Deep Learning notation2021-10-15 | aprates.dev
 Leia este post em português
A computer would deserve to be called intelligent if it could deceive a human into believing that it was human. - Alan Turing
Deep maths, ufff…By the mid 2021 I started diving into a machine learning course I though I should do. A long time ago, when I graduated, my graduation paper was about chatbots with emotions and how humans would react to that. I wanted to better understand how the techniques had evolved from back then, in 2006, and found something a bit different from what I was expecting.
For the current status quo, you just cannot avoid some basic knowledge of python libraries (such as numpy), linear algebra, and a good dose of mathematical notation understanding, when reading descriptions of machine learning methods. And it can be very frustrating at times.
One bit of notation in an equation you don't grasp completely might prevent you from implementing the concept your are trying to learn. Coming as an experienced developer, I had that beginner-like feeling, while facing modern machine learning basics.
So here I have collected some mathematical notation that I have come across while doing the deep learning course, and also some notes on concepts that felt like mysterious to me like cost and derivatives.
I noted those mostly for my personal use, but posted it as I wish I had found this when searching the Internet. Also I must say notation varies a lot from author to author, and also, that I am still learning, so take my notes with a grain of salt.
PrincipleThe activation of a node in a neural network is something of the form:
output = activation_function(dot_product(weights, inputs) + bias)
General Notationas per Andrew Ng of the deeplearning.ai specialization on Coursera 
- x : input
- y : output
- m : amount of data
- X : set of training examples
- Y : set of outcome examples
- N : size of X
- ( x(i) , y(i) ) : i-th example pair in X
- ( x' , y' ) : a testing pair
- yˆ : predicted output
- L : loss function (can also refer to hidden layers, see hyperparameters)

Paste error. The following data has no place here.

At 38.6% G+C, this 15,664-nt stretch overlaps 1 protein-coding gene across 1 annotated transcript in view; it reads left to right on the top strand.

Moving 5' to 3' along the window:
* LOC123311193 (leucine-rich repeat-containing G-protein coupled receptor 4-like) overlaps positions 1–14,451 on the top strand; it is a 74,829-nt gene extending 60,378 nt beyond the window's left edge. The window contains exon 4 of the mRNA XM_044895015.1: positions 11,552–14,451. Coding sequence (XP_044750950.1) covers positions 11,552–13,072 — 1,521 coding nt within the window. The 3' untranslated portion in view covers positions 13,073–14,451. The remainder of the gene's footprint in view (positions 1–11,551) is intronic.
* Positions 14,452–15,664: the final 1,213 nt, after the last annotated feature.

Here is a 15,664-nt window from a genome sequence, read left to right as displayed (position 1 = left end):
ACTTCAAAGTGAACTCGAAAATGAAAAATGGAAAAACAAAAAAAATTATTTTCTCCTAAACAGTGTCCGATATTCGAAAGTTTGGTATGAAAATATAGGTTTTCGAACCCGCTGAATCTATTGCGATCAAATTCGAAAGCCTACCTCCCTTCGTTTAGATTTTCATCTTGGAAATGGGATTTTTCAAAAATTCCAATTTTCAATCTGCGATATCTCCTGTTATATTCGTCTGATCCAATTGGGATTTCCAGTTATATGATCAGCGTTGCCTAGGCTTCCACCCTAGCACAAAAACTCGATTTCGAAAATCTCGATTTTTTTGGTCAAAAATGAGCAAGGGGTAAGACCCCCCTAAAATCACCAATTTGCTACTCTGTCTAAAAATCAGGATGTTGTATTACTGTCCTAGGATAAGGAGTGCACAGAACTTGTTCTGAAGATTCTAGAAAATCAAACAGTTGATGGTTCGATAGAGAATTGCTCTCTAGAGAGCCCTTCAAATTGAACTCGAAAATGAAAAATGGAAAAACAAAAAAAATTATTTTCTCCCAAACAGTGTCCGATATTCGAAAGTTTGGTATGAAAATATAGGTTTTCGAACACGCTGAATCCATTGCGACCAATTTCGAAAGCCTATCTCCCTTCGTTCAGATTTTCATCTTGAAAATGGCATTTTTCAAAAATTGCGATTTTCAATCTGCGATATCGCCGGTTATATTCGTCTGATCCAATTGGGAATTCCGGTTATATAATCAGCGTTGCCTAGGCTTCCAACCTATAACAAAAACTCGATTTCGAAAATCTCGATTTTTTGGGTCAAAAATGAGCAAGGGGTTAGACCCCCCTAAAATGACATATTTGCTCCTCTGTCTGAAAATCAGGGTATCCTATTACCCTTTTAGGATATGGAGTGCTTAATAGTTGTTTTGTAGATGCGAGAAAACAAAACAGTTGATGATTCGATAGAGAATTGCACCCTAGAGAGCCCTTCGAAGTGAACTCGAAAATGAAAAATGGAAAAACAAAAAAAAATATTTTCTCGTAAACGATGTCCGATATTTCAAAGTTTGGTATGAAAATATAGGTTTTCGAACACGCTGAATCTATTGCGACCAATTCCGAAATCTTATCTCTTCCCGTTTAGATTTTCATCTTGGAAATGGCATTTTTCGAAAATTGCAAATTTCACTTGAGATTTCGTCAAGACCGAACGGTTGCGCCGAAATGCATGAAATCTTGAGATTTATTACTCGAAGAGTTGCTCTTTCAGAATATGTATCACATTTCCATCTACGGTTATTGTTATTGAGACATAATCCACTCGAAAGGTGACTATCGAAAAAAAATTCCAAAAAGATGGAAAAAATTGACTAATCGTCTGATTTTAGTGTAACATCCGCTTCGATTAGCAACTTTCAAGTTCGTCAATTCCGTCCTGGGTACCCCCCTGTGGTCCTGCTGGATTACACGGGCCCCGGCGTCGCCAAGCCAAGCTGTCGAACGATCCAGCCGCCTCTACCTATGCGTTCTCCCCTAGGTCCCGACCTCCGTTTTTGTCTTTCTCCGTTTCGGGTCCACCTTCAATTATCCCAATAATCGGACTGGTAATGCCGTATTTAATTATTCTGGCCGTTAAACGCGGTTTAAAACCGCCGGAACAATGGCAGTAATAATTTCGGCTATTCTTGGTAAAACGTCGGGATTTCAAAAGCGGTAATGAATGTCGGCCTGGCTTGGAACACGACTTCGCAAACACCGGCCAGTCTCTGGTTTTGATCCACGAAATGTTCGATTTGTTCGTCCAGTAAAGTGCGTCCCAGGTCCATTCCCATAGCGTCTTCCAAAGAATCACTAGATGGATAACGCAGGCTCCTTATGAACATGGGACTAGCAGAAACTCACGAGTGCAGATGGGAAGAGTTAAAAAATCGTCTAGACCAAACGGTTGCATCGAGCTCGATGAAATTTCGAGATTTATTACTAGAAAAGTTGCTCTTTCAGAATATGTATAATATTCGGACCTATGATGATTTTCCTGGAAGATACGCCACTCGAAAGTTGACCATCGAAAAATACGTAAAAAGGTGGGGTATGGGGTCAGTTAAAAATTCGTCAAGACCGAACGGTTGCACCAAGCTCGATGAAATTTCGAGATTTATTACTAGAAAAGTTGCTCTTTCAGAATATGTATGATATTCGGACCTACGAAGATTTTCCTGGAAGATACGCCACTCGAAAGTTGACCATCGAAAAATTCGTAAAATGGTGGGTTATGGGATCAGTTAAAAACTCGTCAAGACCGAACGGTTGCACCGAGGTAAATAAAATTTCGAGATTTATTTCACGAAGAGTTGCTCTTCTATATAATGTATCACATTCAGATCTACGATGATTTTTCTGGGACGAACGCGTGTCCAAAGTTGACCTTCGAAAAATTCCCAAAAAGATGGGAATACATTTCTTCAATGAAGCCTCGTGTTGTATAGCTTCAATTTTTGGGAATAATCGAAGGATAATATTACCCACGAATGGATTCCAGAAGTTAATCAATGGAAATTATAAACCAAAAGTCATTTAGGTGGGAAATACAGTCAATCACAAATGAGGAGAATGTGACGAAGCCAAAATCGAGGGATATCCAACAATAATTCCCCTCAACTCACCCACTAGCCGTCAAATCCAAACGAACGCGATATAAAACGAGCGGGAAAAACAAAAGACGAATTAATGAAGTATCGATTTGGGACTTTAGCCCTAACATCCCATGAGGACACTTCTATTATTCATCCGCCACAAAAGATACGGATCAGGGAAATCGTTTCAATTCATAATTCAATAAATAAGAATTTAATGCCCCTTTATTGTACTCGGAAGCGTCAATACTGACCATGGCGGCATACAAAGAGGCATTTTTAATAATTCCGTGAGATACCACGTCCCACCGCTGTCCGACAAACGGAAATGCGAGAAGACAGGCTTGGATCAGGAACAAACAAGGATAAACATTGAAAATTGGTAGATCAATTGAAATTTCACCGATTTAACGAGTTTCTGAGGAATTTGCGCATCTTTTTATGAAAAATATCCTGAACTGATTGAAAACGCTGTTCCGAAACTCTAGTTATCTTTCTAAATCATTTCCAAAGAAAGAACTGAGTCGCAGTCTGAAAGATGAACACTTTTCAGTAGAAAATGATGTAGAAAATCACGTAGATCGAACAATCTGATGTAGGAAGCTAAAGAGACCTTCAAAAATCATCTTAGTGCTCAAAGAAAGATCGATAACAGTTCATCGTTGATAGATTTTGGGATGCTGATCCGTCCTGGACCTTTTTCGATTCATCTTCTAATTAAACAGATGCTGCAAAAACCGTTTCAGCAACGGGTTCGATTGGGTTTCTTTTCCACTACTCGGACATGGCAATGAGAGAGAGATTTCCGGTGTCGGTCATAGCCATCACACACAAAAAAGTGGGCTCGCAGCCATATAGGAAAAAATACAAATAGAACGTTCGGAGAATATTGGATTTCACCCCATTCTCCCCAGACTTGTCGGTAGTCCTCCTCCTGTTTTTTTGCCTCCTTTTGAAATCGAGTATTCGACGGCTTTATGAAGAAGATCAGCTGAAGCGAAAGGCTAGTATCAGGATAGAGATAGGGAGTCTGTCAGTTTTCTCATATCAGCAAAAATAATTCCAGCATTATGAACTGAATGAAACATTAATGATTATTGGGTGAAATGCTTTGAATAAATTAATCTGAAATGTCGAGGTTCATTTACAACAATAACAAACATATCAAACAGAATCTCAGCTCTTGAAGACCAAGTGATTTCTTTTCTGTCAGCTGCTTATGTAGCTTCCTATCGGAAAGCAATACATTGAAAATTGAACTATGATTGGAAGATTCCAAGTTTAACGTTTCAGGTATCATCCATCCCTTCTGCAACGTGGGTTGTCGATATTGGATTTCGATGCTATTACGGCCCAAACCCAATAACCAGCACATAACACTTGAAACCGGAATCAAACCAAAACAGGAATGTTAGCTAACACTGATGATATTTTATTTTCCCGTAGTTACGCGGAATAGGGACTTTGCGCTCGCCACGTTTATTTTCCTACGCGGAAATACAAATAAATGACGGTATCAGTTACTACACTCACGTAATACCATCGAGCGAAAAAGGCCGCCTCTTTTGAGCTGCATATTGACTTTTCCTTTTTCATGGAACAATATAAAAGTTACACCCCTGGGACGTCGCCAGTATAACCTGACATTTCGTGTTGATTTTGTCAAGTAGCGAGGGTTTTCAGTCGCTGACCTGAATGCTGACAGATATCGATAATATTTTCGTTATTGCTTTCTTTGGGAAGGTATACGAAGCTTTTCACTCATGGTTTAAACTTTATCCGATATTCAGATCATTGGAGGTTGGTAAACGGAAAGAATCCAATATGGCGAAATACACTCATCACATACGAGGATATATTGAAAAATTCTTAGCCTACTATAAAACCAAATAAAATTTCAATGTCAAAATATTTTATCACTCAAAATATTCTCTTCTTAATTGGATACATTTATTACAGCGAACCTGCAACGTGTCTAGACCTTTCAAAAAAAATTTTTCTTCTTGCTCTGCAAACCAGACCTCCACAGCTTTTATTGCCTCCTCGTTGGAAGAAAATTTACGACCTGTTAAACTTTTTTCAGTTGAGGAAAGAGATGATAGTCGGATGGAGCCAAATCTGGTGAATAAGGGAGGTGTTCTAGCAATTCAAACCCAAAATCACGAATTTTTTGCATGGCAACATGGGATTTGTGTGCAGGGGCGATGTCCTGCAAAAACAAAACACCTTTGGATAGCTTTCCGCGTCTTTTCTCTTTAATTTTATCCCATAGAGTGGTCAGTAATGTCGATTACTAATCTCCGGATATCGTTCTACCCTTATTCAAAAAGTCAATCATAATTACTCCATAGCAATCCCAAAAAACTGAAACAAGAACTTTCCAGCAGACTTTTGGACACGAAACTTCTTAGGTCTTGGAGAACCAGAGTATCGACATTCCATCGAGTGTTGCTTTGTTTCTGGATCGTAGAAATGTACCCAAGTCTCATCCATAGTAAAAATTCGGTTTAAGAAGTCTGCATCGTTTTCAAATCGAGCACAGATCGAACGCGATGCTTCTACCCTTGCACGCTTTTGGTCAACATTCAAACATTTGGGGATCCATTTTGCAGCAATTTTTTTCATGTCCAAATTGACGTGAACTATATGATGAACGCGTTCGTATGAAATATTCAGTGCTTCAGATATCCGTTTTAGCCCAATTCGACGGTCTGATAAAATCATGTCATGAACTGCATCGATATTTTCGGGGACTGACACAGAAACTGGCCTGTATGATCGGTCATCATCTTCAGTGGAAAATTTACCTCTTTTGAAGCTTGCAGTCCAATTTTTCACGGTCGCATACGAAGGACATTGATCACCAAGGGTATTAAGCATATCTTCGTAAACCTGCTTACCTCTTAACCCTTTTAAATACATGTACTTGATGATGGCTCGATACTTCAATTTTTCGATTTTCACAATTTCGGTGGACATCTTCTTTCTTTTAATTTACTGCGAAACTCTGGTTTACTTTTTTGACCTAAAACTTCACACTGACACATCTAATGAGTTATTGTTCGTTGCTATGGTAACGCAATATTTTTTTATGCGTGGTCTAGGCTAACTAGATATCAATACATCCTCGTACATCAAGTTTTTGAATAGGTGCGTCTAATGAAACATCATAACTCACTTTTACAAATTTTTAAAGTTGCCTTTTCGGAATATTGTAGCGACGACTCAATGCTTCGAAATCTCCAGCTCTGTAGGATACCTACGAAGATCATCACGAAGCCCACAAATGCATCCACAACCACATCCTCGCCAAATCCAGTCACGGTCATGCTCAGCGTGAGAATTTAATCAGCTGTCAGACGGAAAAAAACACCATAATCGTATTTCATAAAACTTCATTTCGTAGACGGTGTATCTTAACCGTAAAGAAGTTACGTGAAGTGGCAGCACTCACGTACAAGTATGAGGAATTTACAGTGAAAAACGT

- J : cost function
- W : set of w parameters (weights)
- B : set of b parameters (biases)
- w, w, b, b,… : parameters per layer
- Z = transpose(W) * X + B : vectorized implementation of hidden and output layers
- dw1, dw2, db : derivatives of parameters
HyperparametersThese parameters actually control how parameters w and b work:
- α : learning rate (alpha symbol)
- number of iterations for the gradient descent
- L : number of hidden layers
- n, n,… : number of hidden units per layer
- choice of activation function, like relu, tanh, sigmoid…
CostThe loss function is determined as the difference between the actual output and the predicted output from the model, like y V.S. y^.
Although sometimes loss is also referred as cost, it's not the same thing. The cost function is an average loss over the complete train dataset like Y.
Derivatives (dx)Collected from a note I found useful on forum posted by BurntCalcium (nick), another student:
Basically if f is a function of x, you're taking a ratio of the *change in f* to the *change in x*, given that the latter is an infinitesimally small quantity. The 'd' that is used while writing the notation represents the Greek letter Δ (Delta), which is commonly used to show change in a quantity in physics and math. So basically dx would mean the change in x, df(x) would mean the change in f(x), and df(x)/dx as a whole is called the derivative of f(x) with respect to x. And of course, in the course the instructors have adopted the notation that dx represents df(x)/dx, however outside the context of this course dx would simply mean change in x.
Reference Deep Learning on Coursera
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